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"If the product is free, you are the product."
This oft-cited maxim springs to mind as tech giants Amazon and Google continue to wage their smart-device war. With the holiday buying season in full swing, the combatants have introduced various giveaways and bundles. Here are a few recent examples:
- Get a free Google Home Mini just for having a Spotify Premium subscription
- Buy select Tile products, get a free Google Home Mini
- Buy an Amazon Music Unlimited subscription, get an Echo Dot for 99 cents
- Bundle a Google Nest Hub and a Google Nest Mini
- Build an Alexa skill, get a free Echo Dot
- Bundle a copy of the "Frozen II" book and a Google Home Mini
- Link your utility account, get a free Google Home Mini
This tactic — hardware as a loss leader — fits squarely within Amazon and Google's broader strategy of maximizing smart-speaker adoption in order to start hoovering up even more user data: search queries, musical tastes, purchases, etc.
Google is still playing catch-up. Even before all the giveaways, Amazon was selling speakers for less than Google. Amazon's voice skill ecosystem is more robust and established, whereas Google's is more nascent (though packed with potential, given their search dominance). And Amazon continues to savor the spoils of being a first mover: it maintains just over 60% of smart-speaker market share, compared to about 24% for Google.
So, unsurprisingly, there are more promotions and freebies from Google in that list. (Interestingly, a Morgan Stanley analyst opined last year that Google would be wise to go all in and just ship a free Google Home Mini to every U.S. household.)
Some Psychology To Consider
Privacy concerns continue to pose a significant hurdle for Amazon and Google's aspirations to get their products deeply integrated into people's homes and routines. Asking the user to purchase a speaker (or maybe one for every room?), then a doorbell and also several thermostats — at full price, this is now over $500 — raises that hurdle even higher.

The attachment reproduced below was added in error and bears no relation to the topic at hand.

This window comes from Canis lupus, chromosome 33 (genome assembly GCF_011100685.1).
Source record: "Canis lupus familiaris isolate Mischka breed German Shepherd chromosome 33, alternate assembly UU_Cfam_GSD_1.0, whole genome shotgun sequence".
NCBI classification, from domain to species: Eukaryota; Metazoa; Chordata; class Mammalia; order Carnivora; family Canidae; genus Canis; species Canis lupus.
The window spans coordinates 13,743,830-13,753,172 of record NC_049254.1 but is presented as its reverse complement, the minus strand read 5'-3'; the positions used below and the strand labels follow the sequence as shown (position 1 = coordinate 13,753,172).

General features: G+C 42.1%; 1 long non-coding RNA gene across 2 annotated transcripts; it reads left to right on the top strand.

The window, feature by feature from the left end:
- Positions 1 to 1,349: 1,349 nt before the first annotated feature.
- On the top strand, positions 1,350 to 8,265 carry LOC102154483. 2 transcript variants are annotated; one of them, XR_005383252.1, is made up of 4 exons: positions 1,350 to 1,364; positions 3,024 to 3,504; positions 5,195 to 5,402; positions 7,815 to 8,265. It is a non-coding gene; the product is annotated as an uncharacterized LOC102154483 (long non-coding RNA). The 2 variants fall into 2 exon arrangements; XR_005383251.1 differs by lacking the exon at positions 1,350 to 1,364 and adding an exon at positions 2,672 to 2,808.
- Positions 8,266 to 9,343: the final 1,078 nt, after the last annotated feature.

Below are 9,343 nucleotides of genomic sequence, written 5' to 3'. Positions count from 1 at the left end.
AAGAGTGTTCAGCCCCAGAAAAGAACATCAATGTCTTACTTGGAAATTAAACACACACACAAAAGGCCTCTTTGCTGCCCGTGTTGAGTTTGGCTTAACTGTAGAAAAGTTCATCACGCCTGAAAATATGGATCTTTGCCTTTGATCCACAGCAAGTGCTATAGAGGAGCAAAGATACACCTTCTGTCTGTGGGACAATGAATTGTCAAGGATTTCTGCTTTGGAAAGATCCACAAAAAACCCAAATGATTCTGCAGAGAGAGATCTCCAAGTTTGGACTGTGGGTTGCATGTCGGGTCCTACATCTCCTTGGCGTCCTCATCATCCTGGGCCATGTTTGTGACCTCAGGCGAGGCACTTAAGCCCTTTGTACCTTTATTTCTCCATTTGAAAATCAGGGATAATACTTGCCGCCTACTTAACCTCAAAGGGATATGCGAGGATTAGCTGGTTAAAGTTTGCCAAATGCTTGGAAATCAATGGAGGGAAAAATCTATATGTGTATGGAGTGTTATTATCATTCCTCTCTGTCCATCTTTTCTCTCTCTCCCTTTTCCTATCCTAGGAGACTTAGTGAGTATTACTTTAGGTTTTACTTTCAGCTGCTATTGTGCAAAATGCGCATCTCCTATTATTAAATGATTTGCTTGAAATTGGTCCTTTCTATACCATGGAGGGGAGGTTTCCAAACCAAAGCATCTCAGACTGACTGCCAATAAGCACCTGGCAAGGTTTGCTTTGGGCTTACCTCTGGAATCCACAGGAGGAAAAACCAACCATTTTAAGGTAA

But if a device is "given away" for "free," is that skepticism and barrier to entry reduced — or even removed altogether? It calls to mind a page in the Costco playbook regarding free food samples.
It's true that free samples help consumers learn more about products, and that they make retail environments more appealing. But samples are operating on a more subconscious level as well. "Reciprocity is a very, very strong instinct," says Dan Ariely, a behavioral economist at Duke University. "If somebody does something for you"—such as giving you a quarter of a ravioli on a piece of wax paper—"you really feel a rather surprisingly strong obligation to do something back for them."
Why This Matters
More than half of respondents in NPR and Edison's Smart Audio Report agreed with the statement, "You are listening to more audio since getting a smart speaker." As such, news organizations should celebrate this fact: More hardware on people's kitchen counters, desks and end tables means more people listening to audio content.
The flip side is a smart speaker is a Pandora's box of listening possibilities. A traditional radio offers a few dozen news and music channels. A smart speaker is a gateway to virtually every radio station in the world, along with podcasts and nonlinear streaming services like Spotify, NPR One and Google's Your News Update. How does a public radio station's content stand out against that kind of competition?
In the end, just like there's "no such thing as a free lunch," there's also no such thing as a "free" smart speaker.
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